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How do we know when it's time to say goodbye?

It's the one day we as pet owners don't want to think about. We NEVER want to say goodbye but what can be almost as painful are the days when we wonder "Is it time?"


It is a struggle of knowing what's best for the our beloved pet versus what we want for ourselves which is MORE TIME.


It seems recently I've been having more conversations about this topic and as a pet owner who's said goodbye more than I'd like to discuss, I can, unfortunately say from experience that THE DAY is never easy, no matter how much you prepare. And in some cases, there is no time to prepare.


So what do we do? Here are a couple of things that help me and my husband when we are in this situation.


#1 Remember that your pet just wants to have good days. Your pet has no concept of living a good, long life. That's what WE want. She lives in the moment and wants today to be great. We could all stand to live a bit more like our pets, couldn't we?


Now, treatments often take longer than a day so it's our job as the caretaker to determine what or if a treatment makes sense.


In my TV sidekick Grayson's case, he was completely happy with us hiding meds in his foods and going to the vet which at one point was THREE days a week! He loves to go everywhere! We have other cats who we never would have asked to do that. He did need a surgery at the age of one but recovery was two weeks and it was a surgery with GREAT odds of a long life. Six years later, that's a surgery that was totally worth all the good days since.


In the case of little 9 week old Rory, who'd only been with us for 8 days, facing a highly fatal virus which hit out of nowhere and had him in the ER getting worse instead of better with little chance of recovery and temperature so high it was more than likely damaging his organs, we said, "okay, you can rest little guy. Thanks for those 8 great days."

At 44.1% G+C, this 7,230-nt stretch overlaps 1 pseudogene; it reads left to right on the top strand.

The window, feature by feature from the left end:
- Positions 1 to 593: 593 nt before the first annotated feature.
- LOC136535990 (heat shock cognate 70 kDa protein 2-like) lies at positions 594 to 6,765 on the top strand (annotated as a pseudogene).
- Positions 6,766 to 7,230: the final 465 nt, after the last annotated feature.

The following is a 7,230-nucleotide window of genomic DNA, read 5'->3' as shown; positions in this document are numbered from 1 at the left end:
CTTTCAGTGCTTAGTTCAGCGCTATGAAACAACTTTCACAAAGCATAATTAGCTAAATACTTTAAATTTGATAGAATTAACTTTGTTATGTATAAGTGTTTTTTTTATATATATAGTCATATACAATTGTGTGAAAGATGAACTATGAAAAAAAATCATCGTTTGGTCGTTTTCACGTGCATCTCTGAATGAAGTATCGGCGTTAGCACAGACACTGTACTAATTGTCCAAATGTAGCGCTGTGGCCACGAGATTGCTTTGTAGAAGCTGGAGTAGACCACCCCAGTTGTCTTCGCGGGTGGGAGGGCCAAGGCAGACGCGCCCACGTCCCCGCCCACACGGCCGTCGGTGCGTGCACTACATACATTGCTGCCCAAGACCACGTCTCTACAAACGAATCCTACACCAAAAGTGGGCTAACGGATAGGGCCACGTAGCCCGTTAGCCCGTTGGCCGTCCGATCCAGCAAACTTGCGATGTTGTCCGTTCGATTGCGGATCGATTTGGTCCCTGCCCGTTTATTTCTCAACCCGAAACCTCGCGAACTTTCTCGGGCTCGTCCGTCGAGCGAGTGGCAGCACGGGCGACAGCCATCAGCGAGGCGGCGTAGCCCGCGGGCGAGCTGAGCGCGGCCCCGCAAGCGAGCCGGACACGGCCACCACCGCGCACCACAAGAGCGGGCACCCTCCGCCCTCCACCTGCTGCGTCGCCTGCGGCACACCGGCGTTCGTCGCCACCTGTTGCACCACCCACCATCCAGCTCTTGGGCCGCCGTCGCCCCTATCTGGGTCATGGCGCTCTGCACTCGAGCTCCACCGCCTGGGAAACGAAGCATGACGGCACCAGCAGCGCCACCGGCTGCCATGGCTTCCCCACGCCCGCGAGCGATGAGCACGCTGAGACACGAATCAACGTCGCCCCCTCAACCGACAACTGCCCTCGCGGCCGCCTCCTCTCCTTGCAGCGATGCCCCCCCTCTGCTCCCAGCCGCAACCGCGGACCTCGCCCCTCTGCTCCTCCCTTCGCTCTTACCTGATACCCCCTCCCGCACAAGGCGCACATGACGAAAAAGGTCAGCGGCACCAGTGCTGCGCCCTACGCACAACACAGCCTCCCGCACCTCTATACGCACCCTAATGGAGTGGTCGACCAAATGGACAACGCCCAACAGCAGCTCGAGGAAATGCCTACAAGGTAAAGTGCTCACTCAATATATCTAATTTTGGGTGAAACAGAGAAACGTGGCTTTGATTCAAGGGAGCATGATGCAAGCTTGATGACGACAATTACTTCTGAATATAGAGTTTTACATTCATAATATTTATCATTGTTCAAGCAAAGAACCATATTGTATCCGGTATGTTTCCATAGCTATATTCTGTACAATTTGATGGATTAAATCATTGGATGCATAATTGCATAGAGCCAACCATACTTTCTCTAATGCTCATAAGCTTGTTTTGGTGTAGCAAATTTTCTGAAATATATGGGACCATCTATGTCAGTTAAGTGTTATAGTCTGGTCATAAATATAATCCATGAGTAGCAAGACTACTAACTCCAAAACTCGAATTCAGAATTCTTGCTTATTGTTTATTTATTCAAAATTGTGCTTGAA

Ugh. I just teared up writing that. We have no regrets, though. Rory's life was fabulous and full of love for those 8 days and that's all that mattered to him.


You know your pet best. Think what he or she would want and you'll do well in knowing when that day has arrived.


#2 Take this Quality of Life quiz. I know it may sound weird but we're highly emotional about our pets (as we should be) so sometimes, we need help assessing the situation on in a less emotional way. This "calculator" provided free by VIP Vet Visit is something we've gone back to at times just to do a gut check that one more medication or one more therapy or even one more vet visit is what's best for our cat.


#3 Communicate fully with your vet. Ultimately, the decision is yours. We'd like it to be someone else's, wouldn't we? Know that your vet's job is to give you all the medical options available. It's up to you to decide. Vets understand the difficulty in this decision and will be helpful if you ask to pursue a plan that is simply comfort care. In some cases, when we start talking about good days versus number of days, more options to bring your pet relief become available.


#4 Have a plan for THAT day. There are several great services now who will come to your home to do euthanasia. There are questions that can be answered beforehand that will make that day easier. Tell your vet that you'd like to have those questions answered now so that when the time comes, you can focus all your energy on your love.


#5 Remember that no matter how much pain your pet is in, she will never stop showing she loves you. Your cat may still purr, rub against you and give you nose kisses. Cats are especially good at hiding their pain. Your dog may still try to jump in bed or run to you when you get home even if it hurts because he loves you. Try to pay attention to the other changes in behavior that will signal you when it's time.


I wish you purrs, love and light and many, many good days with your fur babies,


KJ

Your Kitty Correspondent


For more helpful tips for your cat's best life, follow KJ and her seven rescue cats on Facebook and Instagram or go to her website, felinemeowgical.com.



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